Here’s an article I wrote on how to get your dog’s diarrhea under control.

The Power of Food Backed Up by Supplements

Although I wanted to, the owner didn’t want to place Boo on a raw diet at the time.  Sow, we placed Boo on G.L Artisan which is a freeze-dried grain free dog food formula that’s very close to home made. However, the difference is that all you do is ADD WARM WATER!  My favorites include Dr. Harveys, The Honest Kitchen and Grandma Lucy’s Artisan.

For those of you in the UK, please check out Pure Pet Food which is much like the foods I recommend here in the states.  I also wanted to provide Boo with more quality meat protein, so we included Wellness Ninety Five Percent canned meat and continued the probiotics.

In just one day, Boo’s stool had completely changed from soup to an at least formed consistency and it has pretty much remained that way. Keep in mind that it’s typically recommended that you switch dog food’s slowly to adjust the dog to the new food. However, since Boo’s stool was already a mess, it didn’t matter.

Update 7/18/15:  I finally talked Boo’s owner into adding raw to Boo’s daily diet. Boo absolutely LOVES it, and, her stool is now not only formed, but firm.  Daily she eats prepared raw, Grandma Lucy’s and Carna4 dry.  She is now receiving what her body needs to maintain a healthy digestive system and it shows not only in her stool everyday, but in her personality. She is frisky, playful and more energetic than I’ve seen her in a long time. She couldn’t be happier.

I also recommended several supplements including organic coconut oil and a good multivitamin formula that includes probiotics, prebiotics, enzymes and glandulars for the health of your dog’s liver, kidneys, etc.   Combine this with a good raw diet and your dog’s irritable bowel issues should disappear.

The power of food; don’t underestimate it.

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Showing 36 comments
  • Mariah
    Reply

    I would love some advice for my 10 year old Maltese yorkie mix. She recently had a huge tight stomach as big and tight as when she was fully pregnant with 6 puppies but she’s been fixed for years. She has always been my dog with a sensitive stomach but she LOVES food. When she was little I tried avoderm as my other dog was on it but she had horrible gas. I put her on purina one and she did much better, but then she started gaining weight so I put her on blue buffalo weight management she’s been on it a couple of years until this incident. The doctors ran blood tests and she was low on protein, they did an ultrasound and found that she had a little free fluid in her belly and her intestines are thickened so they gave me a steroid and told me to either cook her meals or use ID Science diet. Her belly isn’t big but she still has smelly gas and poos. Since she finished the round of metrinozle? Her poo is fully formed but the smell is terrible. I don’t mind supplementing her food with home cooked but I do want her on dry dog food as I’ve always given her Science diet TD and plenty of raw hide to keep her teeth clean and now I can’t. Also is there a quick treat I could prepare for her because she misses her snacks and gives me the most soulful eyes when I give my other dog a treat and her a scoop of food. I have used probiotics in the past, after she gave birth she got sick and they had me do probiotics with a bunch of other things but I didn’t really feel the probiotics were any better than giving her yogurt. Please help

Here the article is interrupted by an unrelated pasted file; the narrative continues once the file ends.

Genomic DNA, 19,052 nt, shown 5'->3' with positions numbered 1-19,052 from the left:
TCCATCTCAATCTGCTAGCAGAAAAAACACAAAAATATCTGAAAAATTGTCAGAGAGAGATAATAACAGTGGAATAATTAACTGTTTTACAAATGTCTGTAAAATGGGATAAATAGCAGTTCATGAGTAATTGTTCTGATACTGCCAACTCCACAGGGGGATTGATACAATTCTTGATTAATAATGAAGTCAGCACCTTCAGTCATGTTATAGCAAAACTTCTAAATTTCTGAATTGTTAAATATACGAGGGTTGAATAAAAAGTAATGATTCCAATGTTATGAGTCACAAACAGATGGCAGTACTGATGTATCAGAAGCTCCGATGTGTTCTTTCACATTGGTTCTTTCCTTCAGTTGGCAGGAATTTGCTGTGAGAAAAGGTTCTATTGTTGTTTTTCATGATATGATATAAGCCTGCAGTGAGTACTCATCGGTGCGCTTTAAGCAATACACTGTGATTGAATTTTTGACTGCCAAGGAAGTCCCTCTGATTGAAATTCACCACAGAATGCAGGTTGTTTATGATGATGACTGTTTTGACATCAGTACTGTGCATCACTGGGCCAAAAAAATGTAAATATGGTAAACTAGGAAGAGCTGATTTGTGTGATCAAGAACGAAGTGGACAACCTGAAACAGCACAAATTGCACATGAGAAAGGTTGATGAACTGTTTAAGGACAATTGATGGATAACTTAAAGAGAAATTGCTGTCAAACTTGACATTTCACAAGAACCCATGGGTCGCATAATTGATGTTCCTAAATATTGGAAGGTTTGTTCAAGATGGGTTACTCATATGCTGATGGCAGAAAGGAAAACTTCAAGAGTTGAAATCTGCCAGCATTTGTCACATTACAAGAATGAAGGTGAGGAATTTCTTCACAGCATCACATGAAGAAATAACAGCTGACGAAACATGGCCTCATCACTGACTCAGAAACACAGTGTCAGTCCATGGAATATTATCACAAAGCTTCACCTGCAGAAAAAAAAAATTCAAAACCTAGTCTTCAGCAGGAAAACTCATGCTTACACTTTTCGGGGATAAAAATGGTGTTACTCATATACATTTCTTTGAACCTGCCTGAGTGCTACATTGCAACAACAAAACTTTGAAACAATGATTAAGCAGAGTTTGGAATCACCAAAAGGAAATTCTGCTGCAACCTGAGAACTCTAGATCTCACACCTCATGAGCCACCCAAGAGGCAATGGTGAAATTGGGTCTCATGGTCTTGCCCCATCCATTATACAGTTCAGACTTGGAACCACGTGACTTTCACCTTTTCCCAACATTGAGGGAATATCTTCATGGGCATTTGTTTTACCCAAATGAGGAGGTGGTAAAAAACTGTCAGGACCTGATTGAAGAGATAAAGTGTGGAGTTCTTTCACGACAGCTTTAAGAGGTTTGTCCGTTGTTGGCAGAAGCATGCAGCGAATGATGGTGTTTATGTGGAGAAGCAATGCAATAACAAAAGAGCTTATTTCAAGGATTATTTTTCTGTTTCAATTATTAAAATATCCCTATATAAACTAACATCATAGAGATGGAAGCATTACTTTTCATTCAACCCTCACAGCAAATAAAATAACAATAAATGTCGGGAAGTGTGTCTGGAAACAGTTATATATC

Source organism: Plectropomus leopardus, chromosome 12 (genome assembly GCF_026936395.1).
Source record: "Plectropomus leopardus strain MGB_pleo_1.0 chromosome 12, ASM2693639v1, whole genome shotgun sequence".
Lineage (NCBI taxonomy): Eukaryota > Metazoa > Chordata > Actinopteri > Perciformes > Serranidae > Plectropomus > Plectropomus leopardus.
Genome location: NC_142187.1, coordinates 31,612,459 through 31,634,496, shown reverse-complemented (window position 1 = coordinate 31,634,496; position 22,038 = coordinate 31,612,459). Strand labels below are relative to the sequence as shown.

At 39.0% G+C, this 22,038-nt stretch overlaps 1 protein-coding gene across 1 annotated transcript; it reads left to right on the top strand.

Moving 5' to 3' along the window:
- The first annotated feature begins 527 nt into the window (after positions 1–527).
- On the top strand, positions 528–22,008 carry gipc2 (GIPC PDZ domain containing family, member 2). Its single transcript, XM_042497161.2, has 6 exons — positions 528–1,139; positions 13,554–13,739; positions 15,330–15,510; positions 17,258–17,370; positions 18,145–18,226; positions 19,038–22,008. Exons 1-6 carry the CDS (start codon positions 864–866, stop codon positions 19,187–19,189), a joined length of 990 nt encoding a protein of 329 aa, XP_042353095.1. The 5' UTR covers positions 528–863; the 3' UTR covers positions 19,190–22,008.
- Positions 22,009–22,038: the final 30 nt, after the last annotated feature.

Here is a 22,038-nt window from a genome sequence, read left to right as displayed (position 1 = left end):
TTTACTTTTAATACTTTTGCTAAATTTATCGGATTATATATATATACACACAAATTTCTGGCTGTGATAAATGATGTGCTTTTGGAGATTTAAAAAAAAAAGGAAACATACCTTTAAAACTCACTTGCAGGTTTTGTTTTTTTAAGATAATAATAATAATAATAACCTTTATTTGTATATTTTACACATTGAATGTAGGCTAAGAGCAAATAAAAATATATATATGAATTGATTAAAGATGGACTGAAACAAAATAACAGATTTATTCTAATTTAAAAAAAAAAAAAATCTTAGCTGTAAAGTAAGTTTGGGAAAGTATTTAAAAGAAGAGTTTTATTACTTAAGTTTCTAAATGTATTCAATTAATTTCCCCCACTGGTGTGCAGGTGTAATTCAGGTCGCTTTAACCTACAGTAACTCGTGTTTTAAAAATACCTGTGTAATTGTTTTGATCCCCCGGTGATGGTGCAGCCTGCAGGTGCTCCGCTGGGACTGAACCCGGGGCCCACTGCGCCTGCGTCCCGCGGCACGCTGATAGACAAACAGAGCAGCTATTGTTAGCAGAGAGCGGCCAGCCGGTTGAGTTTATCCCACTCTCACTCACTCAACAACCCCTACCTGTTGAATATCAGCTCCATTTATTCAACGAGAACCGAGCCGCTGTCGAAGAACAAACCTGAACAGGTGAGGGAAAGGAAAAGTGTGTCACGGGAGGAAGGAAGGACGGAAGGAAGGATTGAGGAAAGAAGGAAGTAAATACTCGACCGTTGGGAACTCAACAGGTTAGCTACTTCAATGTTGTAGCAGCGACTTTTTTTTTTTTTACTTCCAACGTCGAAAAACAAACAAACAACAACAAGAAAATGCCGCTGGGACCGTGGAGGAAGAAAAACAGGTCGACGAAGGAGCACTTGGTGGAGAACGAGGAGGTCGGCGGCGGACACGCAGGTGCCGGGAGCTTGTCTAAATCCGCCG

• janie
      Reply

      Hi Mariah:

      I’m sorry to hear about your old girl. I’m confused about what you are actually feeding her now? Would you be willing to home cook or use a dehydrated formula and include a supplement or two?

      Janie